Proptech is not a new phenomenon; it has just been pushed further forward and at pace, particularly with the zero carbon agenda beckoning. For example, our clients are starting to hire leaders who can drive volumetric modular building using digital twins and using technology to ensure the end product is sustainable, with lower emissions and better energy consumption.
The competition field is more open than ever, and, in order to win, organizations will have to find their way faster to a superior customer-centric business model. They will have to be able to anticipate better what customers will need in the future, in a sector for which long term has a different meaning: decades rather than three- to five-year cycles or months, weeks and/or days.
The way real estate companies shape up for technology is one of these critical choices. In a recent survey we conducted, 83 percent of senior leaders consider digital and technology important to the future of their business, but they consistently placed technology last on a list of priorities behind culture, employees, growth, investment, return and transformation.
Some executives explained that technology is intrinsic to everything they do today, rather than viewing it as a standalone priority. This may go some way to answer the disparity between the two figures, however that’s an approach that works only when companies reach a certain level of digital maturity, not before.
Our survey found that too many companies did not have the digital readiness to embark on a major transformation project. This could be an insurmountable hurdle. The success of digital transformation rests in finding the right leaders and shaping a
Valuing tech-savvy leadership
The truth behind the aggregated survey data is that even in the same sector, same country and similar company profile, the need for technological talent and governance will have a different blueprint, depending on the level of a company’s maturity, digital fluency, and ultimately its strategy and purpose. We need leaders to lead real estate companies through an intricate process that rests on educated guesses on how customers will want to live, work and entertain decades down the line, and factor in sustainability, wellbeing and mobility patterns.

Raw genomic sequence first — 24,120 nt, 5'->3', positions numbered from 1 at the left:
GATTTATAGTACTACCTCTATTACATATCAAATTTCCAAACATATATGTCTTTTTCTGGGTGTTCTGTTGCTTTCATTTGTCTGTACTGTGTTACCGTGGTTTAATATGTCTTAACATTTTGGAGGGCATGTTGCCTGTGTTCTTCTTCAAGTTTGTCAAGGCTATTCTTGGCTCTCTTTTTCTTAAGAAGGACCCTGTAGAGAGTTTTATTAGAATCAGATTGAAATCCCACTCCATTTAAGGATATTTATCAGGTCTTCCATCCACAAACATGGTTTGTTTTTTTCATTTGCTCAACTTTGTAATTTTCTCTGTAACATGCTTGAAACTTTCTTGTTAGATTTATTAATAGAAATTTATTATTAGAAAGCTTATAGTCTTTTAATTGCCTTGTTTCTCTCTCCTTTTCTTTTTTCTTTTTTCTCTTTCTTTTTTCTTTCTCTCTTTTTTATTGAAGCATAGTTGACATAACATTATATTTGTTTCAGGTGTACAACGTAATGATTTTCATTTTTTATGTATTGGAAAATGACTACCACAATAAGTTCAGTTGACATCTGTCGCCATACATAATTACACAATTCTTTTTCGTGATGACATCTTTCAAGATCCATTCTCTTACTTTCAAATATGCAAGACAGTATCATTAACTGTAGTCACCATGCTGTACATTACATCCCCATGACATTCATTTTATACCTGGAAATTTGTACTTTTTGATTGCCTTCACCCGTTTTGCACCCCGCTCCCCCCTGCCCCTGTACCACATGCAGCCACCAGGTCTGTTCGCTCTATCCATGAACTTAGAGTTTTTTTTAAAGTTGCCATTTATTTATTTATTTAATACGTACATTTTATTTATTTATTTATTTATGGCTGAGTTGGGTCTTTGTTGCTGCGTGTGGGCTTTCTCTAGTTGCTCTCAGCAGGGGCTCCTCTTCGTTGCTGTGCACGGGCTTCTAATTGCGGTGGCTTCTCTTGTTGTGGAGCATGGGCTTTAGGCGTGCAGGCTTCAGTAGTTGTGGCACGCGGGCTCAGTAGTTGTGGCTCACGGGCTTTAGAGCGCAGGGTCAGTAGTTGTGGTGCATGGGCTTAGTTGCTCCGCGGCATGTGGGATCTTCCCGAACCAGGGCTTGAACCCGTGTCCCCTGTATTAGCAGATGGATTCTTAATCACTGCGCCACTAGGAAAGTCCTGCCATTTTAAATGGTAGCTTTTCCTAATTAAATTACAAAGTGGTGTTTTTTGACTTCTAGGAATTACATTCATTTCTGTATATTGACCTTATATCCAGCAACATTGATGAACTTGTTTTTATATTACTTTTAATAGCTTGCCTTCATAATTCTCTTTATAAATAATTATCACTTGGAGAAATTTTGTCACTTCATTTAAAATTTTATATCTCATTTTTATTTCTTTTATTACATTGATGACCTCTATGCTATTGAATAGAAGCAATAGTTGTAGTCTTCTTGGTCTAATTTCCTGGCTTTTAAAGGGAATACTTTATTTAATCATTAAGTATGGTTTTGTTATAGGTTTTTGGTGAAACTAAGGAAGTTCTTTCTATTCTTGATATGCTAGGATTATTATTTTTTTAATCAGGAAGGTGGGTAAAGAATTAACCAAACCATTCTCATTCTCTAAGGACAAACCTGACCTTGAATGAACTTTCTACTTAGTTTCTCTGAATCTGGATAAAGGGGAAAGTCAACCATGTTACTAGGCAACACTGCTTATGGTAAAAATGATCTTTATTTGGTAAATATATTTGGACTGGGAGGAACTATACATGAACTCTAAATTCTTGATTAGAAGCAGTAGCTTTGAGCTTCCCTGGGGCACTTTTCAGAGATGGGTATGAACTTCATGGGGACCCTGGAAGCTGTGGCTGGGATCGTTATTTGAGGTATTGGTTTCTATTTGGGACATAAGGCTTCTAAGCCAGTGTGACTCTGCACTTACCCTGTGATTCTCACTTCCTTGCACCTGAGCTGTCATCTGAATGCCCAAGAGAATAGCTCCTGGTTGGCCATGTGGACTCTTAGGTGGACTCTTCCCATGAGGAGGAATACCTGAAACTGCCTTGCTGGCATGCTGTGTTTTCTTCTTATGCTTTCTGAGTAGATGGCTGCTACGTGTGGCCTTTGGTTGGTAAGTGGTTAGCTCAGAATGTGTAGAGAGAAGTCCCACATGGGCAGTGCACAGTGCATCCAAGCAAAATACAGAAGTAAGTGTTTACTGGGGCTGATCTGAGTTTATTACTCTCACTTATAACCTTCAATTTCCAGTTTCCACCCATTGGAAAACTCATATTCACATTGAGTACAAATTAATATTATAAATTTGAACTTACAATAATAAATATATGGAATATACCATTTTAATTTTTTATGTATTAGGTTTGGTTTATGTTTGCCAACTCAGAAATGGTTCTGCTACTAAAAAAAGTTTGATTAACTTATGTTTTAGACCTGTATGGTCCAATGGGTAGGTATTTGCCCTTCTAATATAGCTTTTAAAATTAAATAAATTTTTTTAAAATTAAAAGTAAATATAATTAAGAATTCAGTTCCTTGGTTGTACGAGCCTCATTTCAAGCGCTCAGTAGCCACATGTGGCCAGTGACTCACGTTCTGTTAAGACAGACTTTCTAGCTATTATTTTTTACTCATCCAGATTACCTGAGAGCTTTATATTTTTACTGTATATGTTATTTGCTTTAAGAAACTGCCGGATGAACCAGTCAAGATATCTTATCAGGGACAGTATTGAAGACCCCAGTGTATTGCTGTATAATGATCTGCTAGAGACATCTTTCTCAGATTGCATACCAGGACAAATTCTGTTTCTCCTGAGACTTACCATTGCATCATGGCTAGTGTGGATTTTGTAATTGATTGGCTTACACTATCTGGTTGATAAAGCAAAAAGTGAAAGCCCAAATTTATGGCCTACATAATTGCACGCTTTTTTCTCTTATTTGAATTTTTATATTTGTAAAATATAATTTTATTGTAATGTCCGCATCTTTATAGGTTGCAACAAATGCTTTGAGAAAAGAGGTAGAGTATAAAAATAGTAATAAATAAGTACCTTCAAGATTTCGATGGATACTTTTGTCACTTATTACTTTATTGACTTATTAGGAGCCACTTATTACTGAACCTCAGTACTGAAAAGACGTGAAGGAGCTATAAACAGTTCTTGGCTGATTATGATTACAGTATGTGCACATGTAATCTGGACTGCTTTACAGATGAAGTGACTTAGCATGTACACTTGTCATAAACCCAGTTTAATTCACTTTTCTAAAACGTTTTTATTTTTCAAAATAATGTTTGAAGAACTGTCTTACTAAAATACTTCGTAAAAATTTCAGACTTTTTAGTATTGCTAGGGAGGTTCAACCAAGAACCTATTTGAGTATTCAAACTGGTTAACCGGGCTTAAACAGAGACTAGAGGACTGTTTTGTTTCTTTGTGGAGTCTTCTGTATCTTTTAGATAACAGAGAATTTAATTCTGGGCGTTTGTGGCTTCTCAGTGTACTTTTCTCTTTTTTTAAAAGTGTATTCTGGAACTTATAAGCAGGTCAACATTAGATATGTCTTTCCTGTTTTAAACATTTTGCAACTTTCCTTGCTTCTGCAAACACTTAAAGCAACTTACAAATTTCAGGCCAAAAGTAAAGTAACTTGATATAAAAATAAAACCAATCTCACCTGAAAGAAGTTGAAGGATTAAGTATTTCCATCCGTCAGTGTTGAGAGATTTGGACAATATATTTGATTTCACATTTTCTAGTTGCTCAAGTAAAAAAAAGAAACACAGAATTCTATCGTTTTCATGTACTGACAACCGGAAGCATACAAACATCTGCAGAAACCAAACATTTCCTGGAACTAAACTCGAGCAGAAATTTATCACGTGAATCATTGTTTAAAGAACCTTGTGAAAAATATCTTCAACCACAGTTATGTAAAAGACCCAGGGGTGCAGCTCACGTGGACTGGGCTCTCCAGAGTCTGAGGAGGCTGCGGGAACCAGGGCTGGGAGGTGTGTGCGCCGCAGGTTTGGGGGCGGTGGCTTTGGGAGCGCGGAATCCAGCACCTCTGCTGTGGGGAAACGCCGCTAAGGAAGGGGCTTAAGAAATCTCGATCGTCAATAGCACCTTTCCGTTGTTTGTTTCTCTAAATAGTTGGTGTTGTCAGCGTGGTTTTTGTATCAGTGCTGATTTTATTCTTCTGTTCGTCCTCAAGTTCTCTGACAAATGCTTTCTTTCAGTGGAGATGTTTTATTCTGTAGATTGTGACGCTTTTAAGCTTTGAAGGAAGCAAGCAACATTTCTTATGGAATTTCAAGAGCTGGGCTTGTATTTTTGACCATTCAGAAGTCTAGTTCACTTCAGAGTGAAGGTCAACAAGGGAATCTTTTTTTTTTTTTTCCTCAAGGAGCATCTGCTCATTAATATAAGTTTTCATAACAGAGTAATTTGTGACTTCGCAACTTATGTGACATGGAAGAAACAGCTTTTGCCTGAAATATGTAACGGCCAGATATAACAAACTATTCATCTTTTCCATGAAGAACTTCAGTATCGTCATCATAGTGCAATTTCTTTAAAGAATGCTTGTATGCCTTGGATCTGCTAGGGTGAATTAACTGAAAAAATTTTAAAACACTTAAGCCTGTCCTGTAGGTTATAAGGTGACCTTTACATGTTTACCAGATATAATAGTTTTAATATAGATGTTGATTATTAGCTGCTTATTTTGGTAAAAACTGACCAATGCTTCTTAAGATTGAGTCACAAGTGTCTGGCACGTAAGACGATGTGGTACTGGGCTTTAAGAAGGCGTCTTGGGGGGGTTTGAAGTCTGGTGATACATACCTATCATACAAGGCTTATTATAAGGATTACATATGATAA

While the vast majority of the leaders I talked to consider themselves tech-savvy, they don’t necessarily see this as a critical capability for today’s real estate CEO. The more common view is that CEOs need to understand enough for decision-making. The closest roles to the CEO, CFO and COO also need to factor in the technological and digital skills needed to take decisions for their respective remits.
An increasingly important skillset at leadership level is data analytics fluency, as decision making will increasingly depend more on data sets than instinct. New and continuous data feed is vital and needs to be easily accessible and in real-time.
Our research shows most businesses in real estate are still at the point where they are collecting their own data, and are working through making it consistent. Accounting systems are being implemented with new detailed and “intelligent” reporting, for instance, alongside shared information systems on best-practice for process.
Those with operating platforms are further ahead, often focusing on getting a building’s infrastructure and WiFi right first, knowing new technologies can then be easily added in after, including networking buildings together. Such tech attracts employees and creates a more dynamic environment and culture, which leads to happier customer experiences.
Finding and attracting top tech talent is still an uphill battle, which makes a two-prong approach to succession planning critical. Internal succession should be addressed several levels below the leadership team, with a holistic view on what the leadership pool should look like and what skill set or diversity gaps need to be addressed at each level. Internal training and development programs should narrow the talent gaps, but if companies want to safeguard their pipelines, they have to widen their search externally and understand where the best talent is, and what it takes to attract them in their organizations.
In order to build a customer-centric business model companies will need a cohesive culture, with a clear purpose and built-in safety nets to allow a
fail-fast mindset. Perhaps it’s worth leaders asking themselves what’s the next thing they are afraid to try or implement in their business and be brave enough to do it. The crisis could be a perfect time to explore innovating.
As companies progress through digital transformations, their focus will shift more and more from technology to people, in effect making digitally-driven change the central element of thriving cultures. Putting the right leaders in the right roles and building a strong digital culture could provide organizations the competitive advantage to win in the new post-crisis marketplace.
Chantal Clavier is a partner in Heidrick & Struggles’ London office and head of the real estate practice for Europe and Africa. She is also a member of the board and CEO practice.